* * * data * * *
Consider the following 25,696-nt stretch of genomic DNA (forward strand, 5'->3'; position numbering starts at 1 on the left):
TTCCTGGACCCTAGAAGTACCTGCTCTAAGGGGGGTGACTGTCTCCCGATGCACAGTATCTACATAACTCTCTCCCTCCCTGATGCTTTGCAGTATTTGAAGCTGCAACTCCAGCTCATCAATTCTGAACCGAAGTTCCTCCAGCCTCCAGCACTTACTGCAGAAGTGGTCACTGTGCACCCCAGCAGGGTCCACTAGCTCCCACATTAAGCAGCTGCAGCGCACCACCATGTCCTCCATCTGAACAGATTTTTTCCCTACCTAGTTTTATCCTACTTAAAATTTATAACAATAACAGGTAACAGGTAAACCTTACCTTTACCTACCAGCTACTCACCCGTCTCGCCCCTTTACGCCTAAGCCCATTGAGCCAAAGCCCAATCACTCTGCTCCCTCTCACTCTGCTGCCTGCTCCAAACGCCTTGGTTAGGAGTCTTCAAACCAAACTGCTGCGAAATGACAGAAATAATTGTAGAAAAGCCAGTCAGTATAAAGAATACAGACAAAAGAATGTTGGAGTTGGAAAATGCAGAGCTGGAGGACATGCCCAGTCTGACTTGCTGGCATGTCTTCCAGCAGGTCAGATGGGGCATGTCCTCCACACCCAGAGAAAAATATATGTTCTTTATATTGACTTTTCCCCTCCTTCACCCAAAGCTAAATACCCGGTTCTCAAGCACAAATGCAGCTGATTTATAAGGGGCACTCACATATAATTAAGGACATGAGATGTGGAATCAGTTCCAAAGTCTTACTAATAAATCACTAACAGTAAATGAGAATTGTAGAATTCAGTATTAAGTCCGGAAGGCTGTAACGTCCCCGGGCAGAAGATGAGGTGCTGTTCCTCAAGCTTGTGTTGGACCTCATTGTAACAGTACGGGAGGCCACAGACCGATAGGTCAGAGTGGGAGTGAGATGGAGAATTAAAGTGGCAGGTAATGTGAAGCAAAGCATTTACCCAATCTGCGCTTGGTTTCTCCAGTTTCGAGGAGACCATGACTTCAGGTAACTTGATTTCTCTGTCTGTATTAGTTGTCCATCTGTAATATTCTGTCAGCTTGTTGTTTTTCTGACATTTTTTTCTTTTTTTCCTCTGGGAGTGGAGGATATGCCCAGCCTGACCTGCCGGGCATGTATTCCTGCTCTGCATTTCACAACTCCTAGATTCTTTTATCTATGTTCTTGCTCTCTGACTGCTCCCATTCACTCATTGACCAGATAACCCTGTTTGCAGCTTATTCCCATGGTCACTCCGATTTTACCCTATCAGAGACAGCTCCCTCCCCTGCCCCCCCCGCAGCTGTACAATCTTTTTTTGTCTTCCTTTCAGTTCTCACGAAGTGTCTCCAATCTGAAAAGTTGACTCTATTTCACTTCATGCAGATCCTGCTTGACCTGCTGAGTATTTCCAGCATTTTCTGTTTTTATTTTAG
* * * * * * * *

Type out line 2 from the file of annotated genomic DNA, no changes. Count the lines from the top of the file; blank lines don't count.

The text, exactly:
TTCCTGGACCCTAGAAGTACCTGCTCTAAGGGGGGTGACTGTCTCCCGATGCACAGTATCTACATAACTCTCTCCCTCCCTGATGCTTTGCAGTATTTGAAGCTGCAACTCCAGCTCATCAATTCTGAACCGAAGTTCCTCCAGCCTCCAGCACTTACTGCAGAAGTGGTCACTGTGCACCCCAGCAGGGTCCACTAGCTCCCACATTAAGCAGCTGCAGCGCACCACCATGTCCTCCATCTGAACAGATTTTTTCCCTACCTAGTTTTATCCTACTTAAAATTTATAACAATAACAGGTAACAGGTAAACCTTACCTTTACCTACCAGCTACTCACCCGTCTCGCCCCTTTACGCCTAAGCCCATTGAGCCAAAGCCCAATCACTCTGCTCCCTCTCACTCTGCTGCCTGCTCCAAACGCCTTGGTTAGGAGTCTTCAAACCAAACTGCTGCGAAATGACAGAAATAATTGTAGAAAAGCCAGTCAGTATAAAGAATACAGACAAAAGAATGTTGGAGTTGGAAAATGCAGAGCTGGAGGACATGCCCAGTCTGACTTGCTGGCATGTCTTCCAGCAGGTCAGATGGGGCATGTCCTCCACACCCAGAGAAAAATATATGTTCTTTATATTGACTTTTCCCCTCCTTCACCCAAAGCTAAATACCCGGTTCTCAAGCACAAATGCAGCTGATTTATAAGGGGCACTCACATATAATTAAGGACATGAGATGTGGAATCAGTTCCAAAGTCTTACTAATAAATCACTAACAGTAAATGAGAATTGTAGAATTCAGTATTAAGTCCGGAAGGCTGTAACGTCCCCGGGCAGAAGATGAGGTGCTGTTCCTCAAGCTTGTGTTGGACCTCATTGTAACAGTACGGGAGGCCACAGACCGATAGGTCAGAGTGGGAGTGAGATGGAGAATTAAAGTGGCAGGTAATGTGAAGCAAAGCATTTACCCAATCTGCGCTTGGTTTCTCCAGTTTCGAGGAGACCATGACTTCAGGTAACTTGATTTCTCTGTCTGTATTAGTTGTCCATCTGTAATATTCTGTCAGCTTGTTGTTTTTCTGACATTTTTTTCTTTTTTTCCTCTGGGAGTGGAGGATATGCCCAGCCTGACCTGCCGGGCATGTATTCCTGCTCTGCATTTCACAACTCCTAGATTCTTTTATCTATGTTCTTGCTCTCTGACTGCTCCCATTCACTCATTGACCAGATAACCCTGTTTGCAGCTTATTCCCATGGTCACTCCGATTTTACCCTATCAGAGACAGCTCCCTCCCCTGCCCCCCCCGCAGCTGTACAATCTTTTTTTGTCTTCCTTTCAGTTCTCACGAAGTGTCTCCAATCTGAAAAGTTGACTCTATTTCACTTCATGCAGATCCTGCTTGACCTGCTGAGTATTTCCAGCATTTTCTGTTTTTATTTTAG